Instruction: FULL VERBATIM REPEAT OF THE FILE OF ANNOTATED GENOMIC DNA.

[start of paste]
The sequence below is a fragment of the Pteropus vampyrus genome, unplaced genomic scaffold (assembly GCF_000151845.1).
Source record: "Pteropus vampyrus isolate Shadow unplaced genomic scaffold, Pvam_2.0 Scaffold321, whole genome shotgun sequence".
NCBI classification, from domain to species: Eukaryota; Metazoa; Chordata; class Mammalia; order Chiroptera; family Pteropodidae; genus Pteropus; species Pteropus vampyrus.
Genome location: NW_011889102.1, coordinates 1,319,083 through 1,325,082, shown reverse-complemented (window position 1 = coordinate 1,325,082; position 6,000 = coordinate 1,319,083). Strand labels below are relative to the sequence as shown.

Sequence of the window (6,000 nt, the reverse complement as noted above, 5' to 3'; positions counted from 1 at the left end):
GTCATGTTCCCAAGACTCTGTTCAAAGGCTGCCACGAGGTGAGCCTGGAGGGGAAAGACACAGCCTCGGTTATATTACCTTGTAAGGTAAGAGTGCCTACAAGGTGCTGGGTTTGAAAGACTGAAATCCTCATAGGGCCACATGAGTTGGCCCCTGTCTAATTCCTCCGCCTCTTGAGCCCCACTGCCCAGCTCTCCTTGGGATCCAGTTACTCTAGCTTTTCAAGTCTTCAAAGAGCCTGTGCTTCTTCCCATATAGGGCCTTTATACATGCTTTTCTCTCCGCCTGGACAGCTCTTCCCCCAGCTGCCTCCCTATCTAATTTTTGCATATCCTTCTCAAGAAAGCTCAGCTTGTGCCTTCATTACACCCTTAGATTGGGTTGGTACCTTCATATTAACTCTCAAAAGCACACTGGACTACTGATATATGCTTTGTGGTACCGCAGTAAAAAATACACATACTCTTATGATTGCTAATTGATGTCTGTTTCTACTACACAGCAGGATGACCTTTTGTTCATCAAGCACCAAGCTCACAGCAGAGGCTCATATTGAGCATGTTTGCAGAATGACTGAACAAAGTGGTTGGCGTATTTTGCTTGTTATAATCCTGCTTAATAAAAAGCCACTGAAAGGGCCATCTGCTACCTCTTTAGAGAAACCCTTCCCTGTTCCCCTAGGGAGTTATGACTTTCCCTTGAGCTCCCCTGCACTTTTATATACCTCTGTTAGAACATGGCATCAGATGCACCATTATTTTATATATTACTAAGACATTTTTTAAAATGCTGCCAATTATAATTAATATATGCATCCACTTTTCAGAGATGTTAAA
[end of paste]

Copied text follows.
The sequence below is a fragment of the Pteropus vampyrus genome, unplaced genomic scaffold (assembly GCF_000151845.1).
Source record: "Pteropus vampyrus isolate Shadow unplaced genomic scaffold, Pvam_2.0 Scaffold321, whole genome shotgun sequence".
NCBI classification, from domain to species: Eukaryota; Metazoa; Chordata; class Mammalia; order Chiroptera; family Pteropodidae; genus Pteropus; species Pteropus vampyrus.
Genome location: NW_011889102.1, coordinates 1,319,083 through 1,325,082, shown reverse-complemented (window position 1 = coordinate 1,325,082; position 6,000 = coordinate 1,319,083). Strand labels below are relative to the sequence as shown.

Sequence of the window (6,000 nt, the reverse complement as noted above, 5' to 3'; positions counted from 1 at the left end):
GTCATGTTCCCAAGACTCTGTTCAAAGGCTGCCACGAGGTGAGCCTGGAGGGGAAAGACACAGCCTCGGTTATATTACCTTGTAAGGTAAGAGTGCCTACAAGGTGCTGGGTTTGAAAGACTGAAATCCTCATAGGGCCACATGAGTTGGCCCCTGTCTAATTCCTCCGCCTCTTGAGCCCCACTGCCCAGCTCTCCTTGGGATCCAGTTACTCTAGCTTTTCAAGTCTTCAAAGAGCCTGTGCTTCTTCCCATATAGGGCCTTTATACATGCTTTTCTCTCCGCCTGGACAGCTCTTCCCCCAGCTGCCTCCCTATCTAATTTTTGCATATCCTTCTCAAGAAAGCTCAGCTTGTGCCTTCATTACACCCTTAGATTGGGTTGGTACCTTCATATTAACTCTCAAAAGCACACTGGACTACTGATATATGCTTTGTGGTACCGCAGTAAAAAATACACATACTCTTATGATTGCTAATTGATGTCTGTTTCTACTACACAGCAGGATGACCTTTTGTTCATCAAGCACCAAGCTCACAGCAGAGGCTCATATTGAGCATGTTTGCAGAATGACTGAACAAAGTGGTTGGCGTATTTTGCTTGTTATAATCCTGCTTAATAAAAAGCCACTGAAAGGGCCATCTGCTACCTCTTTAGAGAAACCCTTCCCTGTTCCCCTAGGGAGTTATGACTTTCCCTTGAGCTCCCCTGCACTTTTATATACCTCTGTTAGAACATGGCATCAGATGCACCATTATTTTATATATTACTAAGACATTTTTTAAAATGCTGCCAATTATAATTAATATATGCATCCACTTTTCAGAGATGTTAAA